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How good is our hospital food?
6:00am Wednesday 23rd October 2013 in News
WE are always told how important it is to have a healthy and balanced diet and this is all the more important when people are often at their lowest while staying in hospital.
Whether it’s in newspapers, magazines or on television, we can’t escape the message of making sure we get our five-a-day and everything in moderation - so why should it be any different just because you are in a hospital bed as opposed to the comfort of your own home?
When hospital patients are vulnerable and potentially very ill we want to know the food they are getting is nutricious and helping them on the road to recovery.
The Health and Social Care Information Centre recently compiled a list of how much each hospital trust in the country pays for patient’s meals and revealed the hospital, in Nethermayne, spends just £5.02 per person, per day on their food.
However the hospital disputed that figure. A spokeswoman told the Echo it spends around £7.15 per person and the hospital follows strict guidelines from the British Dietic Association. She also said they were not approached by the centre for its statistics on meals expenditure.
But as they say, the proof of the pudding is in the eating so I went along to the hospital to sample a selection of patient meals.
I was welcomed in to the canteen by service manager, Mark Talbot.
He said: “We feed about 700 patients per day for breakfast, lunch and dinner.
“Meals arrive on site pre-plated and are steam cooked in ovens on the wards.”
Mr Talbot explained the meals arrive part cooked on a plastic platter and staff scan a barcode of the lid before placing them in to a microwave-style oven where they are cooked for between three and five minutes.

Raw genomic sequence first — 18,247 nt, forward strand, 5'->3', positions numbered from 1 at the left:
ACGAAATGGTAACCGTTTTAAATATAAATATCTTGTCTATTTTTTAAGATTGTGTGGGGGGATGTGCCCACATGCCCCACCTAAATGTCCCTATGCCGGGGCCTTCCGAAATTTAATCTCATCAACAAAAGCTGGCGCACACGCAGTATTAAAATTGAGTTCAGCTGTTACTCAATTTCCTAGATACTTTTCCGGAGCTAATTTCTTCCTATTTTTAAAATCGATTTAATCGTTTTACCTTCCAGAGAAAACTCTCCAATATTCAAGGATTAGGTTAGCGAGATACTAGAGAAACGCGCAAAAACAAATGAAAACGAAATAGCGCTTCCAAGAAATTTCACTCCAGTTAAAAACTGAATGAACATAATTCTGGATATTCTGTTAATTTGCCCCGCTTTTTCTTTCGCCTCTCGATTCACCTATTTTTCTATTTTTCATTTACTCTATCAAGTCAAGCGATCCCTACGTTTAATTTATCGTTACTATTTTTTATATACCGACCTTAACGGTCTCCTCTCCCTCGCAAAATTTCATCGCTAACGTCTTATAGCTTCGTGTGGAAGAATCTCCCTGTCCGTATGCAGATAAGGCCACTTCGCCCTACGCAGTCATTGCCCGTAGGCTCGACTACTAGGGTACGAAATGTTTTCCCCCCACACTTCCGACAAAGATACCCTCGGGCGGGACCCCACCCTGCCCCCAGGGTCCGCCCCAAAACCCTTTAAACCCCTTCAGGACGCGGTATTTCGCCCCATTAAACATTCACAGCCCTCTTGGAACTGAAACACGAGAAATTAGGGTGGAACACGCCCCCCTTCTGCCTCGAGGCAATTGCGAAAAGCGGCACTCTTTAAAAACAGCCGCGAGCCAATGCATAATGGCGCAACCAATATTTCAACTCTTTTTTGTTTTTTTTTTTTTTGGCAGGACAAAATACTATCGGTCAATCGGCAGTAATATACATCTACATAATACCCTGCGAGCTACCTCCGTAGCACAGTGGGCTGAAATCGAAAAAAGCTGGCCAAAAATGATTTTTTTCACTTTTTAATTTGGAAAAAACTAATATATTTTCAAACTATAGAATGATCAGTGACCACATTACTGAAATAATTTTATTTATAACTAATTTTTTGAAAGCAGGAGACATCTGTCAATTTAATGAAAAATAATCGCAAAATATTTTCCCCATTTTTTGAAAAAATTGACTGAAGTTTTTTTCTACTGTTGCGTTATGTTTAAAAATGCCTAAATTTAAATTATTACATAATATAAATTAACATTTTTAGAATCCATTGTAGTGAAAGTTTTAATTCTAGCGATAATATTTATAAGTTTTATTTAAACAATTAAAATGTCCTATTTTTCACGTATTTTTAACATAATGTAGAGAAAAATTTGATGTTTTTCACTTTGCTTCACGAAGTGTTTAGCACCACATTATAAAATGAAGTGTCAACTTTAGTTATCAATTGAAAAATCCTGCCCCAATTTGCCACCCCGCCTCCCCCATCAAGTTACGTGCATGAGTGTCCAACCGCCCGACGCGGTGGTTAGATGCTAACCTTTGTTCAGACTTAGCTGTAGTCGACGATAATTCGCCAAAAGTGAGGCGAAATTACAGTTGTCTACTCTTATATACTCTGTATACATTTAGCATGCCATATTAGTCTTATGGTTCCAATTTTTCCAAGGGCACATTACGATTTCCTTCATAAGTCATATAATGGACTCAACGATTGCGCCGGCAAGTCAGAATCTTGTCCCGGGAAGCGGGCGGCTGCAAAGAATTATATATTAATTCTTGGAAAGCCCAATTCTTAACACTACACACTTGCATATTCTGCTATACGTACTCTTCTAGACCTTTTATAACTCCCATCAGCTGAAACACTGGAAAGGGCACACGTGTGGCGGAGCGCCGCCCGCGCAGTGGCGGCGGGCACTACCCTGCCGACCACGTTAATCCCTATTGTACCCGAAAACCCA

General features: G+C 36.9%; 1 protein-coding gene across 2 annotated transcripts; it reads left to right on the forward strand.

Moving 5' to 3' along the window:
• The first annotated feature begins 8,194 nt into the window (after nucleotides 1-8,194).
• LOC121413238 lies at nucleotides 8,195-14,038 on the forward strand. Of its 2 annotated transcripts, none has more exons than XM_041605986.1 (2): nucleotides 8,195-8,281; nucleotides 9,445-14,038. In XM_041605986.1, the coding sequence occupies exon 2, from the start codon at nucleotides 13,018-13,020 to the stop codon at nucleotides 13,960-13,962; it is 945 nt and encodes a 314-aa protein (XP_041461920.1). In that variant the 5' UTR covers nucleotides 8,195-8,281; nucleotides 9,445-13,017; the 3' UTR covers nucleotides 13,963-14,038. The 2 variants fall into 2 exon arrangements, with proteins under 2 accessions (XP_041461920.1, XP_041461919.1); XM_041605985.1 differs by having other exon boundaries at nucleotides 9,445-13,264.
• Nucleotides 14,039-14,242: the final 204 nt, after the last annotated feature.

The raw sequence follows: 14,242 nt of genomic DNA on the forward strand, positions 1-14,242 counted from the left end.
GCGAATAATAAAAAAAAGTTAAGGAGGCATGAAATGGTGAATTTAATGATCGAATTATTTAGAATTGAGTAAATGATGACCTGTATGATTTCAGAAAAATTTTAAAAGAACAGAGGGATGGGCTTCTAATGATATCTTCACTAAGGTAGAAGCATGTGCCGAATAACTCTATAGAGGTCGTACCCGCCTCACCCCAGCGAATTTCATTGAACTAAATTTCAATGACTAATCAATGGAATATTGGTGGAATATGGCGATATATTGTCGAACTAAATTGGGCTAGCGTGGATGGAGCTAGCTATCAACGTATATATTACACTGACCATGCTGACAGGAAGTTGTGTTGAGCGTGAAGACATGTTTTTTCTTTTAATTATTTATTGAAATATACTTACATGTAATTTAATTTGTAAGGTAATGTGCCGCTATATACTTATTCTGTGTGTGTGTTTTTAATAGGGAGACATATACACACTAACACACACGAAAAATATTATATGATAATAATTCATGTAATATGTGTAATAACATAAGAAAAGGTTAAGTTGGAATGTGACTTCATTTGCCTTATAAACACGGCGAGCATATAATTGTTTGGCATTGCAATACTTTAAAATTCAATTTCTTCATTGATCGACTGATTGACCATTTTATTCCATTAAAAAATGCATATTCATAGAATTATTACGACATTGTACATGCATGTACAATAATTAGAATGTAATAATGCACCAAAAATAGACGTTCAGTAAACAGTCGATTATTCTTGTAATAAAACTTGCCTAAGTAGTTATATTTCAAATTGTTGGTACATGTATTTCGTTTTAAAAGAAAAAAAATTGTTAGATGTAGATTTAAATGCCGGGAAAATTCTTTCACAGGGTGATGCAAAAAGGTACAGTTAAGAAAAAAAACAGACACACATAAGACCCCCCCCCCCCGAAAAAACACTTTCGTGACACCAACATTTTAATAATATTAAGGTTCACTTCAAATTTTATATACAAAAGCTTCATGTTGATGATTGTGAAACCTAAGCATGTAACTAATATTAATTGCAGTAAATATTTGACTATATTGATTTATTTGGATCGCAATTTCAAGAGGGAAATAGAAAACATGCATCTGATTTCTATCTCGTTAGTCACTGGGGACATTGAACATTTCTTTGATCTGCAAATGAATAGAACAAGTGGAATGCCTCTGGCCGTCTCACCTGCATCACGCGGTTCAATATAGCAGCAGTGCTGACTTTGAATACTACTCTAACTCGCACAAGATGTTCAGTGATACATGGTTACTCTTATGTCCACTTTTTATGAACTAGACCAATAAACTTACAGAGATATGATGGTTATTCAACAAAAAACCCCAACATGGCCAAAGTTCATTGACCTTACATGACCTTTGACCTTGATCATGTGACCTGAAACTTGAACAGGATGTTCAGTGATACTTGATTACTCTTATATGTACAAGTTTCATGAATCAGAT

The first meal served up to me is salmon with sliced potatoes.
The portion size was generous and the salmon tasted fresh, however the cheese sauce on the potatoes had dried out in the oven.
Mr Talbot said for each meal patients receive a main course from the menu, with a choice of dessert, fruit juice and tea or coffee.
He said: “We try not prescribe what people eat because an elderly person who is very poorly will eat much less than a young man who has come in with a broken leg.
“There are also sandwiches available which are made in house and fruit so people can get their five a day.
“Our most popular meal is shepherd’s pie.”
The hospital also ensures there is food available to meet a various number of specific dietry requirements, such as halal and vegetarian.
After the salmon I was given a cheesy omelette with dauphinoise potatoes and spinach.
Unfortunately the omelette tasted quite dry and was not very fresh, however the potatoes on this plate were extremely tasty.
After this I was given chicken pasta with mushrooms, chicken tikka massala and rice, lasagne and an all-day breakfast.
All three were of average quality and similar to the types of ready-meal you might pick up in a supermarket.
However on the whole they were edible and the portion sizes were generous.
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